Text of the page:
The worldviews model is a framework for comparing multiple perspectives. Students identify different sets of assumptions and how these beliefs form a lens that filters one's view of the world. Using the DEPPP process, students can trace the logic of how assumptions guide our analysis - how we Describe an issue, Explain its causes, Predict its evolution, Prescribe policy, and Participate as an individual.
Levels of analysis is a framework for considering which factors are most important in influencing or determining international relations: 1) human behavior and the role of individuals, 2) state behavior and the domestic needs of nation-states, and 3) international or systemic conditions of anarchy or balance of power. Students can evaluate an event, condition, or trend with greater clarity and depth in studying causes and possible solutions.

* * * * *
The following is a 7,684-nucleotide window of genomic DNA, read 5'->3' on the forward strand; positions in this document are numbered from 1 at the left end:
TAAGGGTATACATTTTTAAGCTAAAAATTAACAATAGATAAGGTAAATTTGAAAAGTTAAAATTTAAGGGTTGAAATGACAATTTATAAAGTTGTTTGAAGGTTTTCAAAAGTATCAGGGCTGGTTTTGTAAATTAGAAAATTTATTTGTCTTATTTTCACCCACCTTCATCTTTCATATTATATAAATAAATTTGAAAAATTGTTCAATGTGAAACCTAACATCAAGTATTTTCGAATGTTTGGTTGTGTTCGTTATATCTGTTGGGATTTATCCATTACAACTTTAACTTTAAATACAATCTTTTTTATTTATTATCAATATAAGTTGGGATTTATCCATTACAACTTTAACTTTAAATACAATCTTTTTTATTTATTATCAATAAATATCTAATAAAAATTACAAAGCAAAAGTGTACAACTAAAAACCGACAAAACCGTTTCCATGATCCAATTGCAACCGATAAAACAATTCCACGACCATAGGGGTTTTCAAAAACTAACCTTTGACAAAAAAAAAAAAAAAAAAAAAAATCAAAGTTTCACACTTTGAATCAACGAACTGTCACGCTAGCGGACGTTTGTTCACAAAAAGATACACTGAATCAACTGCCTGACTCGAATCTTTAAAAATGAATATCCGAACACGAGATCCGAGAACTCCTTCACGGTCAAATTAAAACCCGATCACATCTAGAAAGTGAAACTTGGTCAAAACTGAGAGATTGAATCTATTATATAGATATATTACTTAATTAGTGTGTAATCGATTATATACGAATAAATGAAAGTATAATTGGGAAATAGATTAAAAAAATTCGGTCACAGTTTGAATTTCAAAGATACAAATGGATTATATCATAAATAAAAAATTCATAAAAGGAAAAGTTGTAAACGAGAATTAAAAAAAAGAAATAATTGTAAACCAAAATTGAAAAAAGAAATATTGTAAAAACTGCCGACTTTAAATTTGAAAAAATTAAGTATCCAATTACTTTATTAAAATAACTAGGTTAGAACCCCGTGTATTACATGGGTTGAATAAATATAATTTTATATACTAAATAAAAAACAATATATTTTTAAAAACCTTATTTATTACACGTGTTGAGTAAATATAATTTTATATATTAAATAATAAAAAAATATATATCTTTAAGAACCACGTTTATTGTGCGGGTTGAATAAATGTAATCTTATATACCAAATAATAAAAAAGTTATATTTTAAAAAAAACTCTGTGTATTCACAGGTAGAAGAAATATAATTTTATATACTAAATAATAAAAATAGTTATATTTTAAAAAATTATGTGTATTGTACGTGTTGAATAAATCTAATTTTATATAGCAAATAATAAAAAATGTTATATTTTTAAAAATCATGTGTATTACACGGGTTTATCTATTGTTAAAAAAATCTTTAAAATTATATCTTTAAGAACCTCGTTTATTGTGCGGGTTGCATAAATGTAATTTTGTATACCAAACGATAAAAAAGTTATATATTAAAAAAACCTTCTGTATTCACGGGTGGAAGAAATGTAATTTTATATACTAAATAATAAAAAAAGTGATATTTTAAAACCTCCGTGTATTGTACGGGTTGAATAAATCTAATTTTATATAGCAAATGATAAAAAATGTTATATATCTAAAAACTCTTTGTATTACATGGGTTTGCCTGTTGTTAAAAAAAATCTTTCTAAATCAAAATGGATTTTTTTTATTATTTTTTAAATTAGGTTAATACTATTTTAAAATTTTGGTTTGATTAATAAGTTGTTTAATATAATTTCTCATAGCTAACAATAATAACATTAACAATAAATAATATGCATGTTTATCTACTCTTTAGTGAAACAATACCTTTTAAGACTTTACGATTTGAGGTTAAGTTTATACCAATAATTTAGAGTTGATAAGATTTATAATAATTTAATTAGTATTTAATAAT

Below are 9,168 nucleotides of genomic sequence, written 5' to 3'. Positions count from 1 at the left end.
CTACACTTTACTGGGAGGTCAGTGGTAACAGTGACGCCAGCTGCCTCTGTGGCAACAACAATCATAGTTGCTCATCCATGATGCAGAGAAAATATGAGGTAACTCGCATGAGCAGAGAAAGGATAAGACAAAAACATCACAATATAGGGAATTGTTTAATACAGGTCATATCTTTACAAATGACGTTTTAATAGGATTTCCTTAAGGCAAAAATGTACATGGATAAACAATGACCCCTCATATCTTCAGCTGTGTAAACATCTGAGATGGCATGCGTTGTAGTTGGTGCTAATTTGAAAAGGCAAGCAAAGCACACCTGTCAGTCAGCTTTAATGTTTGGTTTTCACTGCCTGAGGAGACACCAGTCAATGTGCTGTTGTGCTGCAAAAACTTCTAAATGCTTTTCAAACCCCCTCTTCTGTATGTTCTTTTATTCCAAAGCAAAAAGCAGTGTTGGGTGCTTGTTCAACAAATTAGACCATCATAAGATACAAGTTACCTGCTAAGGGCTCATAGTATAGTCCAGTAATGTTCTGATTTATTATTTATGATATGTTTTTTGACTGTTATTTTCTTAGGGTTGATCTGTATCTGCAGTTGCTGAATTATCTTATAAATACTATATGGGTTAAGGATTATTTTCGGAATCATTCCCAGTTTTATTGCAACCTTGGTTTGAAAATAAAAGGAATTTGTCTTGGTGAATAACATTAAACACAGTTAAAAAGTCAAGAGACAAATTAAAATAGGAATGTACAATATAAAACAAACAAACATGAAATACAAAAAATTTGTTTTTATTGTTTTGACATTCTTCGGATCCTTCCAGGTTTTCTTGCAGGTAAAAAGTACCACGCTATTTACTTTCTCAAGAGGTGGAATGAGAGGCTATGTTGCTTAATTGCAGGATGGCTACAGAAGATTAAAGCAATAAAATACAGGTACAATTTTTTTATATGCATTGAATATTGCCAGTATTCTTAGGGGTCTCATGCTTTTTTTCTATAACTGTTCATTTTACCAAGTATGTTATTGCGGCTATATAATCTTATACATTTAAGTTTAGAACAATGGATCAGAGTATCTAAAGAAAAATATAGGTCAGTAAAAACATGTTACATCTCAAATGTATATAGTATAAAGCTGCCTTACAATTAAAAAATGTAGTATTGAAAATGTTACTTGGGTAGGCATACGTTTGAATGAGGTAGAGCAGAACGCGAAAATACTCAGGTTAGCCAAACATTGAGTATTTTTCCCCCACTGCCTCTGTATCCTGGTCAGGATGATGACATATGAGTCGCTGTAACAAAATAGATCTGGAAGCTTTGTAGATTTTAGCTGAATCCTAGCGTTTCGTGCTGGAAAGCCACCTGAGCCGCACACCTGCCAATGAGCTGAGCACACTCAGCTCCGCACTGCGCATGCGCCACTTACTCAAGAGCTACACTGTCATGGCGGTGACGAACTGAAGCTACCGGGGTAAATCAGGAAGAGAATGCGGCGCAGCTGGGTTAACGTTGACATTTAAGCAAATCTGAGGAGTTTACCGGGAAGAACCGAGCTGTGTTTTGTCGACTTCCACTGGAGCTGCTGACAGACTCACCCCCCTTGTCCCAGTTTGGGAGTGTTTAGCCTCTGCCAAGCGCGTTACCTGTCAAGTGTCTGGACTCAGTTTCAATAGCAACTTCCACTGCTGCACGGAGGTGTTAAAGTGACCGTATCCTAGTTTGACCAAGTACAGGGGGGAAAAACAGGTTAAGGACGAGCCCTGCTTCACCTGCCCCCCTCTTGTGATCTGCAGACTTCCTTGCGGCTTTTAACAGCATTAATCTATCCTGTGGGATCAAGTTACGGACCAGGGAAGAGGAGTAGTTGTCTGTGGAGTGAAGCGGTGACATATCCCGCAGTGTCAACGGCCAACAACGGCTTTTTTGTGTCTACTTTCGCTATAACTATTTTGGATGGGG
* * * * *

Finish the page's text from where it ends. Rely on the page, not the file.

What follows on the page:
Placing values, ideas, or policies along a continuum is an analytical framework that affords students a critical point of reference. Whether it is a spectrum of attitudes toward cultural inclusion or the range of beliefs on the role of government, determining where to place a specific case along a continuum makes abstract concepts more clearly concrete - while revealing the complexities of nuance and relative perspectives.
A concept map is a visual outline of terms, events, issues, and concepts that illustrates relationships. It is an important tool for the teacher to use in order to map the lesson - identifying the significant issues and big idea that will be explicitly explored throughout the unit of study. A concept map is also an excellent review or pre-write exercise. It clearly identifies terms and content as specific criteria for assessment.